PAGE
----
“There are going to be people who were privy to these discussions with the former president who have a much more powerful incentive to cooperate with the Department of Justice than they did to testify before the committee,” Robbins said. “I assume that process is underway.”
Danya Perry, a former federal prosecutor, said the committee has already provided much of the evidence that would be needed to back charges for obstructing a proceeding.
“We’ve seen already that every single credible adviser — legal, political, familial and otherwise — to the former president was telling him that he had lost the election and there was no proof of fraud. Whether he willfully ignored that, or simply didn’t care, he objectively would have understood those facts. And I think there’s some direct evidence that he did,” she said.
But she thinks perhaps the strongest case Attorney General Merrick Garland and the DOJ would be able to make revolves around the fake elector scheme, pointing to reporting from The New York Times on Monday detailing emails from campaign staff that referred to their plans to send “fake” certificates.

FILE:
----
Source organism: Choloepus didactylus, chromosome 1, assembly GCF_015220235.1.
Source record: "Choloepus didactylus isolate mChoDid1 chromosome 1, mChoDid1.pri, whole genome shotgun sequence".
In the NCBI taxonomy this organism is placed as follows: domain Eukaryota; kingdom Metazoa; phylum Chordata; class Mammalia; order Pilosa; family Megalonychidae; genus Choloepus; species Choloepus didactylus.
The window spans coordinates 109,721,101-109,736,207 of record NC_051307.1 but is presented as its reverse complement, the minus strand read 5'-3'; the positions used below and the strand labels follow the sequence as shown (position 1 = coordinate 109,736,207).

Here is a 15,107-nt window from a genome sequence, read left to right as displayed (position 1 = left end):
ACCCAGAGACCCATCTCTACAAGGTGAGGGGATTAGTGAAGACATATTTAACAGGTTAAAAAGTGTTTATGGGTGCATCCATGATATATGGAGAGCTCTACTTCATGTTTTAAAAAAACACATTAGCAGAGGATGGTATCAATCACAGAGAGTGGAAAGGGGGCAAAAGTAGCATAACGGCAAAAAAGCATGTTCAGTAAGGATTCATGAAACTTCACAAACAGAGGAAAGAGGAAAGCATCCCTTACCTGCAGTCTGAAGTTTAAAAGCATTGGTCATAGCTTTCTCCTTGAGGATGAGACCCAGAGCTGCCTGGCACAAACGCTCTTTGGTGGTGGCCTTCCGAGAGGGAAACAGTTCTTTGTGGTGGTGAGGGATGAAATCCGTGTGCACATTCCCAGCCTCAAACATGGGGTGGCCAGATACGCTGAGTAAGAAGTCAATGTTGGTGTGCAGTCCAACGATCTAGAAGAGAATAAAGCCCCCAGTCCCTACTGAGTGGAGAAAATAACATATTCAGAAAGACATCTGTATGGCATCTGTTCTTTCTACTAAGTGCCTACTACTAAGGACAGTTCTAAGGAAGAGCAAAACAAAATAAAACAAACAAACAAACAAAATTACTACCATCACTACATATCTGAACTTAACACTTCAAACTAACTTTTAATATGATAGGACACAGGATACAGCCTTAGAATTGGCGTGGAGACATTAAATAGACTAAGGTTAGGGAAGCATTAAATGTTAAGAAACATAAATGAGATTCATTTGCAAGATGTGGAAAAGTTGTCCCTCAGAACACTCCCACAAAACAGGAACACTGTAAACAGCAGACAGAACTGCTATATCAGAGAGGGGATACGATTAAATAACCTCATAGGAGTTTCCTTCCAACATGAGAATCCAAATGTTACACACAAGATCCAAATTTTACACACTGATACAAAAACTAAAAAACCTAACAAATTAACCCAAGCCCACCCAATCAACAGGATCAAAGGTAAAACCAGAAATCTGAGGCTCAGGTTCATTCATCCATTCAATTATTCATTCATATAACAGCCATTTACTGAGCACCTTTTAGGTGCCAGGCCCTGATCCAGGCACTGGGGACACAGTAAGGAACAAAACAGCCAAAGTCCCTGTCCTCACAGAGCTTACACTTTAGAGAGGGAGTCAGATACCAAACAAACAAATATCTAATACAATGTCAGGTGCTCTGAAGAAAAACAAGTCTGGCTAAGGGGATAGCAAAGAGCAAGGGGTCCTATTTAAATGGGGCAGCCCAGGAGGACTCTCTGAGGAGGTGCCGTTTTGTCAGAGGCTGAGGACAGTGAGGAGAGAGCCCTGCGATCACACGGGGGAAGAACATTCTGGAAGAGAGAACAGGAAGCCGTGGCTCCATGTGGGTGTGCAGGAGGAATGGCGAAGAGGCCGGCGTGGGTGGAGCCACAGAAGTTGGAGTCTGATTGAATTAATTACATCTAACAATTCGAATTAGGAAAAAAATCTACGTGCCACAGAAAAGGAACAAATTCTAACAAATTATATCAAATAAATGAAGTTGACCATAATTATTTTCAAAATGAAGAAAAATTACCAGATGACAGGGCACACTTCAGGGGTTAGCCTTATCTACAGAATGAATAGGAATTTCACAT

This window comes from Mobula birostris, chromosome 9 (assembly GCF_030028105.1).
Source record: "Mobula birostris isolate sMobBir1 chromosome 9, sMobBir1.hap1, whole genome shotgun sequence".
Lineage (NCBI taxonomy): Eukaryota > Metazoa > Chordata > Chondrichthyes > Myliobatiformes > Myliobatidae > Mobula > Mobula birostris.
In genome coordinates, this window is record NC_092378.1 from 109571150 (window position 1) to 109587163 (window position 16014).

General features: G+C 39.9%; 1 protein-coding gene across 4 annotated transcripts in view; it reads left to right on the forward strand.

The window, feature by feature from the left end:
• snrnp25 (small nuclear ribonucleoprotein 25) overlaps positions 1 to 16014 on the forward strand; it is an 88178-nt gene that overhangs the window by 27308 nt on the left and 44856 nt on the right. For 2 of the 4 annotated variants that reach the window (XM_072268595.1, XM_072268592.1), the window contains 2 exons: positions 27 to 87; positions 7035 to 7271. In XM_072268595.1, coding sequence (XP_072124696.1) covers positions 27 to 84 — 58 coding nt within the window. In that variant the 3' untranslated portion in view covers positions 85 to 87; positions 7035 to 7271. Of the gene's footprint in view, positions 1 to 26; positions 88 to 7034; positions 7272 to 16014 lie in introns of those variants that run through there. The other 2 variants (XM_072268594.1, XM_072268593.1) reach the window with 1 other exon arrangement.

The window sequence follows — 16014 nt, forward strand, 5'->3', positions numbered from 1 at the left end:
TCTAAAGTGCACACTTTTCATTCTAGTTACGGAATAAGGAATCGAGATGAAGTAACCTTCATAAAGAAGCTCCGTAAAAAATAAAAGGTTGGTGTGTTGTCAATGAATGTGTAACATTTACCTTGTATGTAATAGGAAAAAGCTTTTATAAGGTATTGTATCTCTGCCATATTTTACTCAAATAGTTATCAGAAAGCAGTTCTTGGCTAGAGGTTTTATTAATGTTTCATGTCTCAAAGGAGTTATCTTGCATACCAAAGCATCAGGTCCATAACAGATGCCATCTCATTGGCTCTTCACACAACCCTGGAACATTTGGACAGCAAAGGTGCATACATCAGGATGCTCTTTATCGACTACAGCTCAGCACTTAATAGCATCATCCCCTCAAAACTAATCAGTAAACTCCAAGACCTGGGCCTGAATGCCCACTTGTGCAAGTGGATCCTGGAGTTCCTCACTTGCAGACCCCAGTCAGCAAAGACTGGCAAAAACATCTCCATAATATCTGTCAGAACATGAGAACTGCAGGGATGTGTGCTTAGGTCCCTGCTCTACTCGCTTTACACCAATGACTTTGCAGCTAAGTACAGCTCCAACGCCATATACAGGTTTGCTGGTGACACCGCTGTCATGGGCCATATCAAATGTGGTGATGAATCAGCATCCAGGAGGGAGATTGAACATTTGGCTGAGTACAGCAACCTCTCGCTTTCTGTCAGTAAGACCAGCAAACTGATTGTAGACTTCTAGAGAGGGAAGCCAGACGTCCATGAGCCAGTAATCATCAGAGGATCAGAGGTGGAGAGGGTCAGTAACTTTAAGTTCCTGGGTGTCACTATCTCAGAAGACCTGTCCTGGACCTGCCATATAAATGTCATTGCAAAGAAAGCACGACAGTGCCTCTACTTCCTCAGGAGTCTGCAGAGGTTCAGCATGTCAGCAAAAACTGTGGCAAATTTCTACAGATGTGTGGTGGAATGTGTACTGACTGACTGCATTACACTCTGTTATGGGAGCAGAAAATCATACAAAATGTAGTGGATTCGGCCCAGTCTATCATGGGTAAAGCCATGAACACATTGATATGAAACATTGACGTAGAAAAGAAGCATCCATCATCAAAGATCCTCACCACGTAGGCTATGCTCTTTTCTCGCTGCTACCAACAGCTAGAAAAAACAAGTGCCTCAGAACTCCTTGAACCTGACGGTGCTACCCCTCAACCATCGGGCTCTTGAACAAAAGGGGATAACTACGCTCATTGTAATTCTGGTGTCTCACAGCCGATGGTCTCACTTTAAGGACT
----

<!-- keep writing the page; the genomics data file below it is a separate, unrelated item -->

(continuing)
“The fake electors is just something that lay people can understand better. If you have literally a competing set of electors that we now heard were actually called fake by the conspirators or by the schemers, that’s just something you put in front of a jury of citizens and they see that and they say, ‘Yeah, I understand that, I can wrap my mind around that,’ ” she said.
“Anyone who tries to circumvent the rules on the books and tries to do that by deceit and fraud and does us the favor of calling it fake — anyone in that position should be convicted of fraud.”